Feasibility of tax-benefit microsimulation in Ghana

The technical paper introduced in this article studies the feasibility of building a tax-benefit microsimulation model for Ghana. The main Ghanaian tax and benefit policies are reviewed, followed by a discussion of data requirements. We conclude that the Ghana Living Standards Survey, wave 6 (GLSS6), forms a fairly promising basis for tax-benefit microsimulation. Ghana has a need not only for modelling, but also building a more comprehensive tax and benefit system.

Ghana has been one of the rapidly growing economies in sub-Saharan Africa (SSA), with growth rate reaching 15 per cent in 2011.

© UN Photo/JC McIlwaine

The rapid growth has also been reflected in success in poverty reduction. The official headcount poverty rate has dropped from 52 per cent in 1991–92 to 29 per cent in 2005–6.

However, inequality has risen over the same period, as a result of which poverty reduction has not been as fast as it would have been without increased inequality.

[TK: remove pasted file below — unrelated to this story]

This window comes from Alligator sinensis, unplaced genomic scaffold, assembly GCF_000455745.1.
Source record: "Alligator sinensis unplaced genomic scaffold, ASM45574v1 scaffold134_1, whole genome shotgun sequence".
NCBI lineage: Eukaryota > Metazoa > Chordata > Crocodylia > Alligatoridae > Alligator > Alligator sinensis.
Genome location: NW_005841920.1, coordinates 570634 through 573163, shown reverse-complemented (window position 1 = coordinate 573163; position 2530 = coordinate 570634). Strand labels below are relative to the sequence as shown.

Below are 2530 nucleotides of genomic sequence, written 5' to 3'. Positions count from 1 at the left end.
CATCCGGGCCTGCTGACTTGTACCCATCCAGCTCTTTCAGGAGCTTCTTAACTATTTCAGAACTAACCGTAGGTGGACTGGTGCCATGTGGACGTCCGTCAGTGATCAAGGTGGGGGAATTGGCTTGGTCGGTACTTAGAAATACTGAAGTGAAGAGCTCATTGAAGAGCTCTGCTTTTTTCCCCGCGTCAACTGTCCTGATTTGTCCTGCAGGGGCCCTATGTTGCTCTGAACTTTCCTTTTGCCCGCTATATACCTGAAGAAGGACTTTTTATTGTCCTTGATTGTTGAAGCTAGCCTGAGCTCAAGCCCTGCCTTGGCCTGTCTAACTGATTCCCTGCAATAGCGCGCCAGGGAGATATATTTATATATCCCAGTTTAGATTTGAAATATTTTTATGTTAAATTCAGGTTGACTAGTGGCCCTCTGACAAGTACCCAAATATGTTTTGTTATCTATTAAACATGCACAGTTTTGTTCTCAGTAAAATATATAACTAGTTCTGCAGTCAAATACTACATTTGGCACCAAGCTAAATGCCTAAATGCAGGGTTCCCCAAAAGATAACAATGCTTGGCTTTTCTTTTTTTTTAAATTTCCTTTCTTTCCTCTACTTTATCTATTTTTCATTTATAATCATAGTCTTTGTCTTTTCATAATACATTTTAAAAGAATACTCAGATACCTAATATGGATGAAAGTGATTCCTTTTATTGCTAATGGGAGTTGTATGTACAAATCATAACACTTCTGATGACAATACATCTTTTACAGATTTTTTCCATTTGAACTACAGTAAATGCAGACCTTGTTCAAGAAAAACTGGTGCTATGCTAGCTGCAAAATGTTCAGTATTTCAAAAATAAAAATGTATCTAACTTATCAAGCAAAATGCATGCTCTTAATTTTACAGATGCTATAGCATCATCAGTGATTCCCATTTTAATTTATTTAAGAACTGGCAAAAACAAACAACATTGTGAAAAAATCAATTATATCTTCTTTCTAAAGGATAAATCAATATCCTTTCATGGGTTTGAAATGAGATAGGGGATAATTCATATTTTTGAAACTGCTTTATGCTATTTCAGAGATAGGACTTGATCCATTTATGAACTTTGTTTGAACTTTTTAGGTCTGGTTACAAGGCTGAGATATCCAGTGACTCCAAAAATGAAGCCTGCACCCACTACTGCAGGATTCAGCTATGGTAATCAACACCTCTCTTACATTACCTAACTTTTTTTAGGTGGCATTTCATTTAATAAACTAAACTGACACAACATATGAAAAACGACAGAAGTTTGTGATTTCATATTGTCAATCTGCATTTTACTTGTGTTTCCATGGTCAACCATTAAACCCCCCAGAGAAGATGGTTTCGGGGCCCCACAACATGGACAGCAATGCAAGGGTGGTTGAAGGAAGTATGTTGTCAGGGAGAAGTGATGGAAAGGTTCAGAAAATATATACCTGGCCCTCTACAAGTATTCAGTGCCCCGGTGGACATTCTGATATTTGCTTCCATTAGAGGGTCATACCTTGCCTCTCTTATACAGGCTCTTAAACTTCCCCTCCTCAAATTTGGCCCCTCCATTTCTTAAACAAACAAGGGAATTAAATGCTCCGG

In the paper ‘Feasibility of tax-benefit microsimulation in Ghana’, we evaluate the feasibility of building a tax-benefit microsimulation model for Ghana. The model would be built on the EUROMOD platform.

To assess the feasibility, one needs to review the tax and benefit policies of the country in question, discuss possible data sources and, most importantly, assess how well the dataset and the policies correspond: which policies can be simulated in a credible way and which policies need to be left out as there is not sufficient data for the simulation.

After reviewed the Ghanaian tax and benefit policies, we concluded that the latest wave of the Ghana Living Standards Survey (GLSS6) will be the best possible database for a microsimulation model.

We argued that the most important tax components, such as the income tax, the value-added tax and the most important excises should be subject to simulation.

This is an intoduction to the technical paper ‘Feasibility of tax-benefit microsimulation in Ghana’ by Kwabena Adu-Ababio, Robert Osei and Jukka Pirttilä published by UNU-WIDER on April 2016.